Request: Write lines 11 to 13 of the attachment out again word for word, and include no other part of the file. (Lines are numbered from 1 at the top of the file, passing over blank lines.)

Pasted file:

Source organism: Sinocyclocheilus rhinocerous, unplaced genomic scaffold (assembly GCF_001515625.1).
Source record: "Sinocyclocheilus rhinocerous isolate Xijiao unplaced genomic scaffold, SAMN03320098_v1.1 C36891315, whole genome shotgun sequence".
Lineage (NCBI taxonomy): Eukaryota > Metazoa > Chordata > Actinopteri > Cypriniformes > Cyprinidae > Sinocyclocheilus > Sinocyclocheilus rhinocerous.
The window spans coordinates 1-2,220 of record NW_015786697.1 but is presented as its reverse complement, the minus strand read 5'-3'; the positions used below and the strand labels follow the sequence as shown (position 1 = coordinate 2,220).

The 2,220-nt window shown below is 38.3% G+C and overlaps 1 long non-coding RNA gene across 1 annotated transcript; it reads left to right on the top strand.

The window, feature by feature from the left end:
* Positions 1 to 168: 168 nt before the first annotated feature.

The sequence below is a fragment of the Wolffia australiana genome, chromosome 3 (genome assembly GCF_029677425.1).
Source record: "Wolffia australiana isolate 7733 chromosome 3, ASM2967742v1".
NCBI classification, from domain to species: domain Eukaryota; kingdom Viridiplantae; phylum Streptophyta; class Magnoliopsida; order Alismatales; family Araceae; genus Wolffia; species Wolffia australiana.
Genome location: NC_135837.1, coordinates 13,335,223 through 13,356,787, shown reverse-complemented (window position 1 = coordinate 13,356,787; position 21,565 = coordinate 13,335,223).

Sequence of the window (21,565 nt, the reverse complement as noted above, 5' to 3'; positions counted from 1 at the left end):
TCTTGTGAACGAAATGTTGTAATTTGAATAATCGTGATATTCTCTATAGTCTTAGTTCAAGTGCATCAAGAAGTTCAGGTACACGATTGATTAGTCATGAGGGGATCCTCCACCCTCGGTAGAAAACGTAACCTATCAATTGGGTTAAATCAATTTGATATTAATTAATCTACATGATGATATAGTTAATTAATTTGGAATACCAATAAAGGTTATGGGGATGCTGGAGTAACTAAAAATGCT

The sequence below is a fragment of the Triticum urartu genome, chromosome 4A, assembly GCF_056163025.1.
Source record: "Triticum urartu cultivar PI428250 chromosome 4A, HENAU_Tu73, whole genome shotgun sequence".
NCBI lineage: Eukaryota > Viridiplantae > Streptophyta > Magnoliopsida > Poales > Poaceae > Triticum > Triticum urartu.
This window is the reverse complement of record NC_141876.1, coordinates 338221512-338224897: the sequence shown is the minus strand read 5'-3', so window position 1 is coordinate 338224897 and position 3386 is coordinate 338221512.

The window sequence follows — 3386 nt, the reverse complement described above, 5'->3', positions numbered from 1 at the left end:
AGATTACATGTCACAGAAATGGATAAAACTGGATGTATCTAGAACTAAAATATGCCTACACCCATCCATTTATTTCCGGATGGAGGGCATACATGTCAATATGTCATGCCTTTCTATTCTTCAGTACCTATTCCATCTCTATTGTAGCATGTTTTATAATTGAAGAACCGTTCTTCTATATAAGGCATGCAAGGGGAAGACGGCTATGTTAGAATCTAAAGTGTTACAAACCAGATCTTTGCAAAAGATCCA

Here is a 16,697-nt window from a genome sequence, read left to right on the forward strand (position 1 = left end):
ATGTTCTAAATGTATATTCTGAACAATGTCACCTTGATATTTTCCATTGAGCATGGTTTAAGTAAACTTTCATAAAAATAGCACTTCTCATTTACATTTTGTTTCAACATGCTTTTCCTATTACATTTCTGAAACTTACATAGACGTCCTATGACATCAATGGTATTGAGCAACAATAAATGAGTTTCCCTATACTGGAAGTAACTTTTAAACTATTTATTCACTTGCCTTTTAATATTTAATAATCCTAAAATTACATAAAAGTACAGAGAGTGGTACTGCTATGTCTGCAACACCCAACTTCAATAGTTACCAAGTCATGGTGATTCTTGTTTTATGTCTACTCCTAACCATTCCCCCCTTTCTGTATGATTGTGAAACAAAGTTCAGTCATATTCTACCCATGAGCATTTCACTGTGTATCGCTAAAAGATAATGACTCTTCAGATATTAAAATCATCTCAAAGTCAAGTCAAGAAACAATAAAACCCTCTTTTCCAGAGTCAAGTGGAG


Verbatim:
Genome location: NC_135837.1, coordinates 13,335,223 through 13,356,787, shown reverse-complemented (window position 1 = coordinate 13,356,787; position 21,565 = coordinate 13,335,223).

Sequence of the window (21,565 nt, the reverse complement as noted above, 5' to 3'; positions counted from 1 at the left end):
TCTTGTGAACGAAATGTTGTAATTTGAATAATCGTGATATTCTCTATAGTCTTAGTTCAAGTGCATCAAGAAGTTCAGGTACACGATTGATTAGTCATGAGGGGATCCTCCACCCTCGGTAGAAAACGTAACCTATCAATTGGGTTAAATCAATTTGATATTAATTAATCTACATGATGATATAGTTAATTAATTTGGAATACCAATAAAGGTTATGGGGATGCTGGAGTAACTAAAAATGCT